The Chinese government has condemned the mass resignation of most of Hong Kong's opposition from parliament as an "open challenge" to its authority.
Nearly all pro-democracy lawmakers quit in protest after four of their colleagues were deemed threats to national security and dismissed.
Many see Hong Kong's limited democracy as now being in its death throes.
The UK government has accused China of breaching its commitments to protect Hong Kong's autonomy.
The former British colony became part of China in 1997 but was promised it could keep some unique freedoms for 50 years.
UK Foreign Secretary Dominic Raab said of Wednesday's move to remove the four lawmakers: "Beijing's imposition of new rules to disqualify elected legislators in Hong Kong constitutes a clear breach of the legally binding Sino-British Joint Declaration.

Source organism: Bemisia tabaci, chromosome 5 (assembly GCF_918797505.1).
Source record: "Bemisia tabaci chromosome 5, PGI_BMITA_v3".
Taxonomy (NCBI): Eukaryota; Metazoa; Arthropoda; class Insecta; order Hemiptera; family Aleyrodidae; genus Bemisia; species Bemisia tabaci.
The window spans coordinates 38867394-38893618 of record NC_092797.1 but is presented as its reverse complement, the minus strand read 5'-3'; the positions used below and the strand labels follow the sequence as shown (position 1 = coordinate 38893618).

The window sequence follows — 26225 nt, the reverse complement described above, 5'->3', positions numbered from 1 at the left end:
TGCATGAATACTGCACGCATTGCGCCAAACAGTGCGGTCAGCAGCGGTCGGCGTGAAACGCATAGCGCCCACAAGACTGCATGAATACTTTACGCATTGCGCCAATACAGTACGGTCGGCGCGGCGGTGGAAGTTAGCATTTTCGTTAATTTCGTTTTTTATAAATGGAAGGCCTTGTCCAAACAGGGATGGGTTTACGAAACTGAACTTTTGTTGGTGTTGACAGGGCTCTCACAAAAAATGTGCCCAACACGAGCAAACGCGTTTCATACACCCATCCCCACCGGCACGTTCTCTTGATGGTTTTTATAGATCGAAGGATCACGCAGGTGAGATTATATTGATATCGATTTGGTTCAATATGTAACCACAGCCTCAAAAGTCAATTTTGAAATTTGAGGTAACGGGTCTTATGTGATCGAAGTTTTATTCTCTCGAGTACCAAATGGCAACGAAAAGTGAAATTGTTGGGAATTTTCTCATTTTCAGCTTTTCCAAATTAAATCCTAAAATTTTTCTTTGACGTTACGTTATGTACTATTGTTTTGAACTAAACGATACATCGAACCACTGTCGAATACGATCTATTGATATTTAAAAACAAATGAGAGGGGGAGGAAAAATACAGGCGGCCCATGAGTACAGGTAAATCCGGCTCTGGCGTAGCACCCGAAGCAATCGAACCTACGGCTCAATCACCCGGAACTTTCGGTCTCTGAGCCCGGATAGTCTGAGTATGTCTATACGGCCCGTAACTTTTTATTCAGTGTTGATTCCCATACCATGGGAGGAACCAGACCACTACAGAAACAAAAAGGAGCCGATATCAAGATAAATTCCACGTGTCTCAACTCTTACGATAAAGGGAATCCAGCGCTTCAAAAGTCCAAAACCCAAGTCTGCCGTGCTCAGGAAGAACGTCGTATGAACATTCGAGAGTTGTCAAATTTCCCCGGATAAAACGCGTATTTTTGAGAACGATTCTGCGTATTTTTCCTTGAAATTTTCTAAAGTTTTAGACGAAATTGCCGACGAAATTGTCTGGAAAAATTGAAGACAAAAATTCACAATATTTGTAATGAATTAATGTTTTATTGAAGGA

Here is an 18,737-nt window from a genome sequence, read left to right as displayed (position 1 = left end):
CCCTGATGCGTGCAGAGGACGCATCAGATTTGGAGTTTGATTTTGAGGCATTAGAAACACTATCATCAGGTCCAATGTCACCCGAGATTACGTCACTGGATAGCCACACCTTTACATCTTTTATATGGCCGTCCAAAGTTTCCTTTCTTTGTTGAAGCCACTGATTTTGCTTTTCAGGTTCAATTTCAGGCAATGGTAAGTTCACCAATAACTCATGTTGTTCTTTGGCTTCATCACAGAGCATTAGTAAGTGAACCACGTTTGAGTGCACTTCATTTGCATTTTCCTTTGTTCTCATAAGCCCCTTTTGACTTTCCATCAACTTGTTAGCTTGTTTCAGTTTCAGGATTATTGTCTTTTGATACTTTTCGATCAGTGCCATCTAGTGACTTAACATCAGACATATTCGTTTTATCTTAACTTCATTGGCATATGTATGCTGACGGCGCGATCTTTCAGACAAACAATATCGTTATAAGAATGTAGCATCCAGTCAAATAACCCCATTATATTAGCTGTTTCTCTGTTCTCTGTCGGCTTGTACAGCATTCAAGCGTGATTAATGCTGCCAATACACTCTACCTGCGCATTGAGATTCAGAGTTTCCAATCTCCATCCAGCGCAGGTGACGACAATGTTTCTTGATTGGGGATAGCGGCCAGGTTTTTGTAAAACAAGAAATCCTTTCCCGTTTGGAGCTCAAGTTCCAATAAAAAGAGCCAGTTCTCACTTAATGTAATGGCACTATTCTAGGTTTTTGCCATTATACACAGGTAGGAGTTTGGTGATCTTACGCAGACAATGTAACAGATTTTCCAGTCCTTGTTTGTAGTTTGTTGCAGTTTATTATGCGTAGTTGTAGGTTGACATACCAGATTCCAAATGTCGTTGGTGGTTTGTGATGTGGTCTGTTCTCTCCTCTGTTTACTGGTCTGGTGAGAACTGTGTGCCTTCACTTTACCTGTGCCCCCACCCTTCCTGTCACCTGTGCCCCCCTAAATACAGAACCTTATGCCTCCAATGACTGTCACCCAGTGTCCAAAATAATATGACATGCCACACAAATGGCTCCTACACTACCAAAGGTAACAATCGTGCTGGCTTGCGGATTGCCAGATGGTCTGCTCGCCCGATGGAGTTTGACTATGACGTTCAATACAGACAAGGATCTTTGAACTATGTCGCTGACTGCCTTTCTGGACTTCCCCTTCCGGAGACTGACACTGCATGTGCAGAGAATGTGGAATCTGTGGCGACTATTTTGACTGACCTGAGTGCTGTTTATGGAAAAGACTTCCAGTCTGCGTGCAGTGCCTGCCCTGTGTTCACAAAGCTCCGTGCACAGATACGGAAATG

"China has once again broken its promises and undermined Hong Kong's high degree of autonomy."
The US also condemned what had happened, saying it was a move towards "one-party dictatorship", while the EU called for an immediate reversal of the decision.
Hong Kong's government and authorities in Beijing have defended the disqualifications as lawful.
They were based on new rules from China saying elected legislators should be disqualified if they support Hong Kong's independence, refuse to acknowledge China's sovereignty, ask foreign forces to interfere in the city's affairs, or in other ways threaten national security.
The mainland authorities in Beijing have taken increasingly repressive measures in Hong Kong since mass protests rocked the city last year.